Mr Alexander said: “The recommendation we made is aimed at ensuring that the intrinsic link between patient safety and staff wellbeing is captured at a national level.

“We recognise that, until there is a whole-system response to the challenges in urgent care, staff will continue to face issues. However, in the shorter term, staff and a health psychologist have told us that in these difficult times, it is important that they are given the time and space to engage in reflective practice and get support from people with expertise in staff wellbeing.”

Martin Flaherty OBE, QAM, the managing director of the Association of Ambulance Chief Executives (AACE), which represents ambulance trusts across the country, said: “This latest report by the HSIB shines yet another spotlight on the key links between a highly pressured system, the subsequent breakdown in quality of care and consequent harm to patients, and the significant negative effects that has on staff wellbeing.

“Through AACE, the NHS ambulance sector has consistently highlighted how patients are coming to additional significant harm due to unnecessary hospital handover delays, when our ambulance crews are unable to transfer them into the care of hospital staff at emergency departments.”

According to estimates by the AACE, 9 per cent of ambulance handover delays lasting more than 60 minutes are likely to result in “severe harm”, while 85 per cent result in “some level of harm”. Based on this, at least 448,000 patients may have been harmed by delays, of which 47,000 patients may have suffered severe harm, between January 2022 and the end of December 2022.

Mr Flaherty added that being unable to respond to patients needing lifesaving care, and sometimes having patients who die or come to harm due to delays, is having a serious impact on morale.

The NHS has faced unprecedented strike action this winter, with tens of thousands of ambulances workers carrying out strikes since December. Industrial action is set to escalate next month if a deal on pay and conditions cannot be reached.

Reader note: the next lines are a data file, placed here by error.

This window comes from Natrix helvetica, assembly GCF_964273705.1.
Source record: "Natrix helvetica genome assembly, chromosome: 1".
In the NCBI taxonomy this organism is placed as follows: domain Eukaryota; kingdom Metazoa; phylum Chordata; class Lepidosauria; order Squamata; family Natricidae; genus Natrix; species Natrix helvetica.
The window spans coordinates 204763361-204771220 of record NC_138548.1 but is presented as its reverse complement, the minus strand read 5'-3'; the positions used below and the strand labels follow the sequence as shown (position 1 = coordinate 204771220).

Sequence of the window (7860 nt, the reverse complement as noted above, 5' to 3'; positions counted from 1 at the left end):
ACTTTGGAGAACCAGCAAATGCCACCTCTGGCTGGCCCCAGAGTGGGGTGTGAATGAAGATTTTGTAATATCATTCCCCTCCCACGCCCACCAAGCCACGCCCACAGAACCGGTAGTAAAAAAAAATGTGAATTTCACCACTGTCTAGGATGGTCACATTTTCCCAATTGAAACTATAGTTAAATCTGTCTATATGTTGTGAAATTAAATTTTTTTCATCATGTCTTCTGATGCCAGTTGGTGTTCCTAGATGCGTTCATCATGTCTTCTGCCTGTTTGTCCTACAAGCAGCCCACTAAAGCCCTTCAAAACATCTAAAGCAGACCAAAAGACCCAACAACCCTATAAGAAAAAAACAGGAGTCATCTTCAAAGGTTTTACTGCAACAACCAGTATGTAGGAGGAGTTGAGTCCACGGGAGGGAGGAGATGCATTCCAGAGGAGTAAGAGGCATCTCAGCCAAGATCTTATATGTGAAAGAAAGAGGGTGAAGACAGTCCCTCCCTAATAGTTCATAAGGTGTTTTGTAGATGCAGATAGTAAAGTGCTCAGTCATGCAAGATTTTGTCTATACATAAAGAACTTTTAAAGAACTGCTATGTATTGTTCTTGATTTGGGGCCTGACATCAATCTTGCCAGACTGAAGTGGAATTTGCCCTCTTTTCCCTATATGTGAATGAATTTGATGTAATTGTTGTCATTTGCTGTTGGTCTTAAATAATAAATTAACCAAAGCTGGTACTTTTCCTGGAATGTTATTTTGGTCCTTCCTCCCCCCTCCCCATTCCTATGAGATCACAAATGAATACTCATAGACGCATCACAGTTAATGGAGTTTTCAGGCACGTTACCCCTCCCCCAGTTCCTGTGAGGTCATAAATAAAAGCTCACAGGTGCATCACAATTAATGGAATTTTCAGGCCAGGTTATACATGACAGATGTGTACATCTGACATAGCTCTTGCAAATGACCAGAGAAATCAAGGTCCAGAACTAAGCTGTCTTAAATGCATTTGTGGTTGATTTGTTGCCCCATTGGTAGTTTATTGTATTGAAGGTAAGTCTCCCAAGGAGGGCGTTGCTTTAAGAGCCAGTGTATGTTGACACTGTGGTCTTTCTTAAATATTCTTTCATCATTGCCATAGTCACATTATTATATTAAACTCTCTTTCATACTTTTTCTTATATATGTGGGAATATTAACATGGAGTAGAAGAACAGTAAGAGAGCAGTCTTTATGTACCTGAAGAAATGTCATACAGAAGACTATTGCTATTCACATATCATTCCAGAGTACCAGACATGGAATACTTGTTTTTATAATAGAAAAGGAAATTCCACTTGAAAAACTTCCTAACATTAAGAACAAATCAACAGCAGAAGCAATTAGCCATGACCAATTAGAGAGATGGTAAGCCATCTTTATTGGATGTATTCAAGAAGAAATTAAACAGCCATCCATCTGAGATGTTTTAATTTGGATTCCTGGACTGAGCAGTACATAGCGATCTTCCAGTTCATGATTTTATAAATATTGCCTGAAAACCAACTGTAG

A spokesperson for NHS England said: “There is no doubt that NHS staff have faced significant challenges this winter, with record demand for urgent and emergency care, high levels of bed occupancy, difficulties discharging patients, and the combined impact of Covid and flu making this the busiest winter ever.

“The safety of both patients and staff is vital, and the NHS takes staff health and wellbeing incredibly seriously, with a range of support including dedicated helplines, wellbeing apps, and coaching, as well as the option of flexible working – and we will shortly publish an update to our patient safety strategy, which will include detail on staff safety.”

A spokesperson for the Department of Health and Social Care said it continues to support staff as they tackle the Covid backlogs, and has committed to getting 800 new ambulances onto the roads.

“For those that need it, the NHS provides physical and mental health support for staff – including targeted psychological support and treatment for those most affected,” they added.

While preparing the report, investigators spoke with emergency care and ambulance staff across the NHS. They also carried out visits to ambulance services and call centres, and spoke to national leaders.